Fact-Checking Turkey presents an overview of credit ratings agencies after Moody’s cut Turkey’s rating to “junk” in aftermath of failed coup
On 24 September 2016, credit ratings agency Moody’s Investors Service downgraded Turkey’s sovereign credit rating to Ba1 from Baa3, which is a non-investment grade dubbed “junk” and means that the agency does not regard Turkey as suitable for financial investment anymore.
The move came in the aftermath of the a failed coup in Turkey in July. Moody’s said its concerns which led to the downgrade were “the rule of law following an attempted coup, risks from external financing and a slowing economy.”
Moody’s was not the first credit ratings agency to downgrade Turkey’s rating. Standard & Poor’s already cut Turkey’s rating to junk soon after the failed coup. It cited “growing political fragmentation and polarization” in strict contrast to the social and political unification against coup in Turkey.
What is a Credit Ratings Agency?
Basically, a credit ratings agency’s (CRA) job is to rate a debtor’s ability to pay back debt in time and to calculate the probability of default accordingly. The list of issuers of debt obligations which CRAs rate encompasses a wide spectrum of agents ranging from sovereign nations to companies and to non-profit organizations. ‘“We rate every deal,” one Standard & Poor’s employee famously wrote. “It could be structured by cows and we would rate it,”’ read an article published by The New York Times.
What is the “Big Three”?
Three US-based CRAs are known as the “Big Three”: Standard & Poor’s Financial Services (S&P), Moody’s Investors Service (Moody’s) and Fitch Ratings (Fitch). It is estimated that they control approximately 95 percent of the credit ratings market. However, the healthiness and the reliability of their decisions are often questioned.
“Meant to provide investors with reliable information on the riskiness of various kinds of debt, these agencies have instead been accused of exacerbating the financial crisis and defrauding investors by offering overly favorable evaluations of insolvent financial institutions and approving extremely risky mortgage-related securities,” read an article.
The same article, for instance, stated that “In 2007, as housing prices began to tumble, Moody's downgraded 83 percent of the $869 billion in mortgage securities it had rated at the AAA level in 2006.” According to an article from The New York Times, “of AAA-rated subprime-mortgage-backed securities issued in 2006, 93 percent — 93 percent! — have now been downgraded to junk status.”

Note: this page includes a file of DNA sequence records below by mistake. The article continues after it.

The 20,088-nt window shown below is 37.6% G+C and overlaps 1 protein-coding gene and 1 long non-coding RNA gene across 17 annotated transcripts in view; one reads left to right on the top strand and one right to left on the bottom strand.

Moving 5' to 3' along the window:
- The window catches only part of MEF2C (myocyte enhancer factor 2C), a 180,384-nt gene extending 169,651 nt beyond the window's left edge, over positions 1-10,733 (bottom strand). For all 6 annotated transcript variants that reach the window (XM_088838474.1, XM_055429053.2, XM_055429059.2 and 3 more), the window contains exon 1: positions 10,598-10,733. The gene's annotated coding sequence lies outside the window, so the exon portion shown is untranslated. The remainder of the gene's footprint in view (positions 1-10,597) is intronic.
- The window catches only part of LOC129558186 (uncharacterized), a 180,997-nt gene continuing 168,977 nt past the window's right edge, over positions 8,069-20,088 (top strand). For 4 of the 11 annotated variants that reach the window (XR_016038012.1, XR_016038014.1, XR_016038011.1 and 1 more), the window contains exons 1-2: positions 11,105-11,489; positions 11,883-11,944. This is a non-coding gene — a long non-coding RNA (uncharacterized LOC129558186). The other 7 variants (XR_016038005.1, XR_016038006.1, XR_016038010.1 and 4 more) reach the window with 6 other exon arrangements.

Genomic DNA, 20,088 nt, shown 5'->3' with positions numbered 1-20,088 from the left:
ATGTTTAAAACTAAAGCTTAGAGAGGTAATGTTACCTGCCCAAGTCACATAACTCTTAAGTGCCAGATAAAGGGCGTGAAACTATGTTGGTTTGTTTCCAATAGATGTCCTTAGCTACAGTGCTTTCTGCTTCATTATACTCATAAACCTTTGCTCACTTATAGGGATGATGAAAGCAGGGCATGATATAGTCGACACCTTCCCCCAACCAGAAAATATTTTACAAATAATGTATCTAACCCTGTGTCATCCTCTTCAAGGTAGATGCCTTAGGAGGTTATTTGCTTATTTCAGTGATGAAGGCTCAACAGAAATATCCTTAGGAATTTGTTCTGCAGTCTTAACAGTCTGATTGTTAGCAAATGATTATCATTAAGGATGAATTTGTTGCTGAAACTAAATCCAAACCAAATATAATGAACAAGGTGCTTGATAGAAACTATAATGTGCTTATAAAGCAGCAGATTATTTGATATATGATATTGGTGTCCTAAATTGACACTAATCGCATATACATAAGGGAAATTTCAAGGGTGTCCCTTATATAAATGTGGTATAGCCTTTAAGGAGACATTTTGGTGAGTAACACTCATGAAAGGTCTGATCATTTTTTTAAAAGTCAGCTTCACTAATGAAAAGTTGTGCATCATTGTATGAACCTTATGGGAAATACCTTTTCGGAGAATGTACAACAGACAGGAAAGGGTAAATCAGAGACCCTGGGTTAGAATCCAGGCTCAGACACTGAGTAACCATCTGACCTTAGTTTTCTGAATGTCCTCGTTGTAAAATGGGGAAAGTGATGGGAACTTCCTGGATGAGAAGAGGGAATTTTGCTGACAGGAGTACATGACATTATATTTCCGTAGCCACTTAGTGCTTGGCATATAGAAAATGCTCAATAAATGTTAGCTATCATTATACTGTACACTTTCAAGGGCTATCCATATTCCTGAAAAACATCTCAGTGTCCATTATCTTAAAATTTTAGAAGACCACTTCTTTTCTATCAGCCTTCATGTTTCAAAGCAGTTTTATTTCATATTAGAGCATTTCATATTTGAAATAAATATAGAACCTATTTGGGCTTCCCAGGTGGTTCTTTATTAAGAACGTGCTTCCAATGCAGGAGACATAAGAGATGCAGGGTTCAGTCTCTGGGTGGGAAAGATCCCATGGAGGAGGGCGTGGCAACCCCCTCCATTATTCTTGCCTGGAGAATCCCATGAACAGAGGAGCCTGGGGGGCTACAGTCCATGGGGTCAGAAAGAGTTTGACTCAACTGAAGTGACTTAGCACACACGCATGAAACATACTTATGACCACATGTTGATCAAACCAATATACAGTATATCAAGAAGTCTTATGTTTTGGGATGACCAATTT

The “Big Three” do not only downgrade financial assets soon after they rated them at the highest possible level. There are also various cases where they made misleading decisions by rating companies, banks or governments AAA which were about to go bankrupt.
“In the run-up to 2008, a staggering proportion of mortgage-based debts were rated AAA, when in fact they were junk. The same goes for groups such as Enron, Lehman Brothers and AIG. Days before they went bust, Moody's, S&P, and Fitch all still rated these failing companies as safe investments,” wrote a Guardian article.
In 2015, S&P became obliged to pay nearly 1.4 billion dollars in a settlement agreement which was planned to resolve the lawsuit against S&P whereby the agency was accused of engaging “in a scheme to defraud investors in structured financial products known as Residential Mortgage-Backed Securities (RMBS) and Collateralized Debt Obligations (CDOs).”
An article titled “MOODY'S ANALYST BREAKS SILENCE: Says Ratings Agency Rotten To Core With Conflicts” published in Business Insider explained one deeply criticized and troubled aspect of the working system of CRAs. “The primary conflict of interest at Moody's is well known: The company is paid by the same `issuers` (banks and companies) whose securities it is supposed to objectively rate.”
Although it is not among the “Big Three”, another example would be Korea Investors Service, a Moody’s affiliate, which is also reported to have “received financial resources from the companies they rate.”
In addition to their large economic power, CRAs are also claimed to aspire to political influence. In a documentary named Inside Job, for instance, an interviewee says “It is a Wall Street government,” referring to how influential Wall Street agents are in the politics of the US. In an article published in The Independent, it was said that S&P’s head David Beers “might be the most powerful man in the world that you've never heard of.”